Published 9th October 2016, 13:48

    SIX hours into a walk, sitting alone on a mountain summit. I hadn’t seen another soul for nearly five hours.

    It seemed as though a switch had been flicked; holiday season over, the crowds dispersed until next July, and autumn taking a grip on proceedings.

    For the past couple of months, even the most remote mountain tops had seen a lot of footfall. Now normality had been restored, solitude once more a distinct possibility in our wild places.

    And if it’s solitude you’re after, the hills of that vast swathe of land south of the Cairngorms and north of Pitlochry and Blair Atholl are always a safe bet. In a country as small as ours, this domain of the waters of the Geldie and the Feshie, the Tarf and the Tilt, is a huge area of isolation.

    The Linn of Dee car park is still busy, but the crossing at White Bridge just three miles west seems to be the gateway into a different world. The majority of the few heading this way turn up towards the western Cairngorms. I was the lone pilgrim continuing along the Geldie Burn, heading for the ruin of the lodge and the two Munros far beyond.

    Carn an Fhidhleir and An Sgarsoch often elicit groans from many chasing a full Munro round. They are seen as dull and uninspiring, a double nuisance on a 25-mile round trip to be endured to reach a greater prize, and bikes are a familiar sight for a dash in and out.

    But this is a walk I have learned to savour, the very emptiness in a bleak landscape that can leave so many cold a reason to celebrate. It’s one of the few places in this country where you feel there is a never-reached goal, a horizon that keeps stretching further no matter how far you have come.

    The track by the waters of the Geldie keeps going long after you leave it, snaking off into the distance and confines of Glen Feshie. Routes south eventually lead you to Glen Tilt or the wastelands around Tarf Water, after a fair bit of ascent and bog trotting, of course. It’s a wanderer’s paradise - casual walkers are in short supply here.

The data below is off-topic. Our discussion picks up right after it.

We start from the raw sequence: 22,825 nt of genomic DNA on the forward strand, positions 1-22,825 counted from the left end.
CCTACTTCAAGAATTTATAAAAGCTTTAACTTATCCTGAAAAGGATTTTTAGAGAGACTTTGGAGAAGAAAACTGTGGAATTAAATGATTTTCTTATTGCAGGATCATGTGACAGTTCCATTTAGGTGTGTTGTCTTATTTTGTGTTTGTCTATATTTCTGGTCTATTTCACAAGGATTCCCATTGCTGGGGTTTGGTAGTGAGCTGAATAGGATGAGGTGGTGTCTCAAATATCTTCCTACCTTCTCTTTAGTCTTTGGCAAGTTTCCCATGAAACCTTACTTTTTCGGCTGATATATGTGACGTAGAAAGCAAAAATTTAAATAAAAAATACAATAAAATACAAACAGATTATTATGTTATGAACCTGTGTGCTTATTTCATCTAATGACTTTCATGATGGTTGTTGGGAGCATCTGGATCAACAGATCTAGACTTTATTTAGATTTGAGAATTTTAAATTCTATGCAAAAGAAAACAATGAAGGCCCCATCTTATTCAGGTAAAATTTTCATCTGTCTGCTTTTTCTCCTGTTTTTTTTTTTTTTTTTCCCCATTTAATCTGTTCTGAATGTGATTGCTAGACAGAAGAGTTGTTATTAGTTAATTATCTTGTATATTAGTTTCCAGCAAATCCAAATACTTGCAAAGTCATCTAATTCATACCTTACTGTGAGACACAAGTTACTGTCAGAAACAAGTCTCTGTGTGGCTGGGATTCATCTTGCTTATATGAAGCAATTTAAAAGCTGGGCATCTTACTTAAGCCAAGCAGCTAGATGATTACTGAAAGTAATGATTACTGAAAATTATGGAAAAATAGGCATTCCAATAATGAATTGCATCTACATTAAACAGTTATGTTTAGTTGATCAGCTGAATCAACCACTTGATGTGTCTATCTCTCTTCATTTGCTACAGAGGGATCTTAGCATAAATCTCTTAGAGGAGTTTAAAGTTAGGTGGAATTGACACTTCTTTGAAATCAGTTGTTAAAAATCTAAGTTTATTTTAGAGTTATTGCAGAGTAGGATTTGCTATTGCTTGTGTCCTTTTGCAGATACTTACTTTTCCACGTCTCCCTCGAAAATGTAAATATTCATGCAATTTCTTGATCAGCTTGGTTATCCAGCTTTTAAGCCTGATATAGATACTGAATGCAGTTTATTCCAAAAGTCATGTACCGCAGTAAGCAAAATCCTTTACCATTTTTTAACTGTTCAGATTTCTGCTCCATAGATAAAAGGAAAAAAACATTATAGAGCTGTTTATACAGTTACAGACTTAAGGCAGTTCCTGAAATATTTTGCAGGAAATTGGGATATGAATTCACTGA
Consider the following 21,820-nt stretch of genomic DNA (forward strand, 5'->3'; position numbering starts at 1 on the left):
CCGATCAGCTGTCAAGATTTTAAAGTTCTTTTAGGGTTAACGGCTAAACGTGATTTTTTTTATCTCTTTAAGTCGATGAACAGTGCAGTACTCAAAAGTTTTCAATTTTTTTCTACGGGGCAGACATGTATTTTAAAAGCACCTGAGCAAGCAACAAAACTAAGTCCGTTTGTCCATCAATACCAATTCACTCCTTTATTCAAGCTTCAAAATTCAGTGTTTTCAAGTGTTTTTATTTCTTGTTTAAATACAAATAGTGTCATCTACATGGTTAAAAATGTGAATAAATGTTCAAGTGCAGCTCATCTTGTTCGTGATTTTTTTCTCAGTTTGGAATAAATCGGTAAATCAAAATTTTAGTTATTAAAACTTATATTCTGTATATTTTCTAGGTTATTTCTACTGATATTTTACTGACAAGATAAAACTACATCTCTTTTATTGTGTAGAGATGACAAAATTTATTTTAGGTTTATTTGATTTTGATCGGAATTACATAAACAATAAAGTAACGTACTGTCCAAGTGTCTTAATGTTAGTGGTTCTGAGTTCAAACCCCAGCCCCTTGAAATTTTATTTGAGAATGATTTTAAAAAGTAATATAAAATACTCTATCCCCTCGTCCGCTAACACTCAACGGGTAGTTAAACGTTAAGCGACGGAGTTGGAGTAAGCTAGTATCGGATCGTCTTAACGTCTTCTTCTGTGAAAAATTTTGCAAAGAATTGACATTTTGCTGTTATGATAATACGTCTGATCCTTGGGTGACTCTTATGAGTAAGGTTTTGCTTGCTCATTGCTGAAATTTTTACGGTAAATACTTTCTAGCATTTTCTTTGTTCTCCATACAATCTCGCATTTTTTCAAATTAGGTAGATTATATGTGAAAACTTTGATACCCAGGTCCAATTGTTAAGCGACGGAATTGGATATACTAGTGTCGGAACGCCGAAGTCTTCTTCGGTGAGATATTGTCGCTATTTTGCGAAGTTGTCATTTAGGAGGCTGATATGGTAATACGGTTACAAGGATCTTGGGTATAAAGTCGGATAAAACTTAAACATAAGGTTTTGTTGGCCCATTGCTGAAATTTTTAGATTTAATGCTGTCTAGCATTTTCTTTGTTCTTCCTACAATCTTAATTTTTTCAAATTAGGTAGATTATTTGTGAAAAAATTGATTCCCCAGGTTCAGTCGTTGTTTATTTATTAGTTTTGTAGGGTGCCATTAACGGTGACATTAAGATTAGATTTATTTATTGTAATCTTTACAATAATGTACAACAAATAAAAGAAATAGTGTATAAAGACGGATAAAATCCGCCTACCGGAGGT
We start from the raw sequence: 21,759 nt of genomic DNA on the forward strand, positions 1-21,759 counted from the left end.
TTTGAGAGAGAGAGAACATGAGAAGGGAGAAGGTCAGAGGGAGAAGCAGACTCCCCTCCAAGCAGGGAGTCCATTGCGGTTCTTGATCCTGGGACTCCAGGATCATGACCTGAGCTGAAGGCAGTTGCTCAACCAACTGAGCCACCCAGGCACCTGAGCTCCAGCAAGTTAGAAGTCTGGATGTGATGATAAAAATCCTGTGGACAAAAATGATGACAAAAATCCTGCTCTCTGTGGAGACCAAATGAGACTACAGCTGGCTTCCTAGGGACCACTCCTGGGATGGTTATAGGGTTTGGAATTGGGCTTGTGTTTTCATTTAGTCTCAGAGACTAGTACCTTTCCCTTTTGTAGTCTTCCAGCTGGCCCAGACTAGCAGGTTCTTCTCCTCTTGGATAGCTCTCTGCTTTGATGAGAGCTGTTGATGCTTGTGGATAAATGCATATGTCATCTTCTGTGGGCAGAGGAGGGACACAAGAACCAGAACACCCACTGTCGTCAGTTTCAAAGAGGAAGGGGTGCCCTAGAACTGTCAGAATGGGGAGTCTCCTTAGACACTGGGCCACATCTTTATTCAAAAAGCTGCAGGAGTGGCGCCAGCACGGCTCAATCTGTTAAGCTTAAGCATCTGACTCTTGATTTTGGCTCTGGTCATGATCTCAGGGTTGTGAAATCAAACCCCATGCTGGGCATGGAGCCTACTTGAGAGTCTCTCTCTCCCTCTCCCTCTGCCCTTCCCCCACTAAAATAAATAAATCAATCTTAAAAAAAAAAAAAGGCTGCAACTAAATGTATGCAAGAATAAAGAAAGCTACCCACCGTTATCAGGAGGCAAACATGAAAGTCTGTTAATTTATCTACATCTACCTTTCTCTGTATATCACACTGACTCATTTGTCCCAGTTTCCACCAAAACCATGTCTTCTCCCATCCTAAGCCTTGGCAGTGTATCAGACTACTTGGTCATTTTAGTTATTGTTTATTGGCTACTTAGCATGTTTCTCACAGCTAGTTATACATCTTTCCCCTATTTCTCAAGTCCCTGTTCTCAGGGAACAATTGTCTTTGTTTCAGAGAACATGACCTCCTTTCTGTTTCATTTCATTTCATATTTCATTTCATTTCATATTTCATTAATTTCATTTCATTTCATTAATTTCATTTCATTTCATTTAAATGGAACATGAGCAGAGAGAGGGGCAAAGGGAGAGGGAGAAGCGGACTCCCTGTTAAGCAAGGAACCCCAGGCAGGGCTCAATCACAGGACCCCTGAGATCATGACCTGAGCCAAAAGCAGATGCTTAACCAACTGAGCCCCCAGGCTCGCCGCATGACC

Hidden amongst a plethora of rolling hills are two remote Corbetts, Beinn Bhreac and Leathad an Taobhain, the latter with more than a dozen subsidiary named tops for the connoisseur.

    Beinn Bhrotain and Monadh Mor are constant, but distant companions, a lot of the time and scattered along the way are a number of ruined buildings, signs of a vibrant life long ago abandoned to nature.

    The summit of An Sgarsoch was a venue for a cattle market in ancient times, and tenant farmers worked the land below before being displaced around 1830.

    The tumbled walls of the former hunting lodge at Geldie seem to diminish further with every visit, a victim of time and weathering. A few more years and it will be reduced to the same fate as nearby Bynack Lodge and so many shielings, a ring of stones finally overrun by vegetation, invisible to a new generation.

    It’s not the only one. On the way in, the skeleton of Ruigh-nan Clach can be seen among trees on your right, then the remaining shell of Ruighe Ealasaid – Elizabeth's shiel – sometimes referred to as the Red House.

    The bridge near the confluence here is also gone, now merely a spaced line of concrete pillars standing in the constant waters.

    It seems ironic and yet, at the same time, fitting, that the low-key Carn an Fhidhleir was one of the three summits on Sir Hugh Munro’s list he failed to reach. He had climbed it under cover of darkness to avoid interfering with stalking but couldn’t locate the cairn.

    My first ascent of these this pair was also during the night. I found the cairn but later got into grief on the descent from An Sgarsoch, failing to find Bynack Lodge and then having to cross an raging icy river in darkness.

    It drove it home to me just how far from help I was, but that’s a price worth paying to guarantee a few hours’ solitude.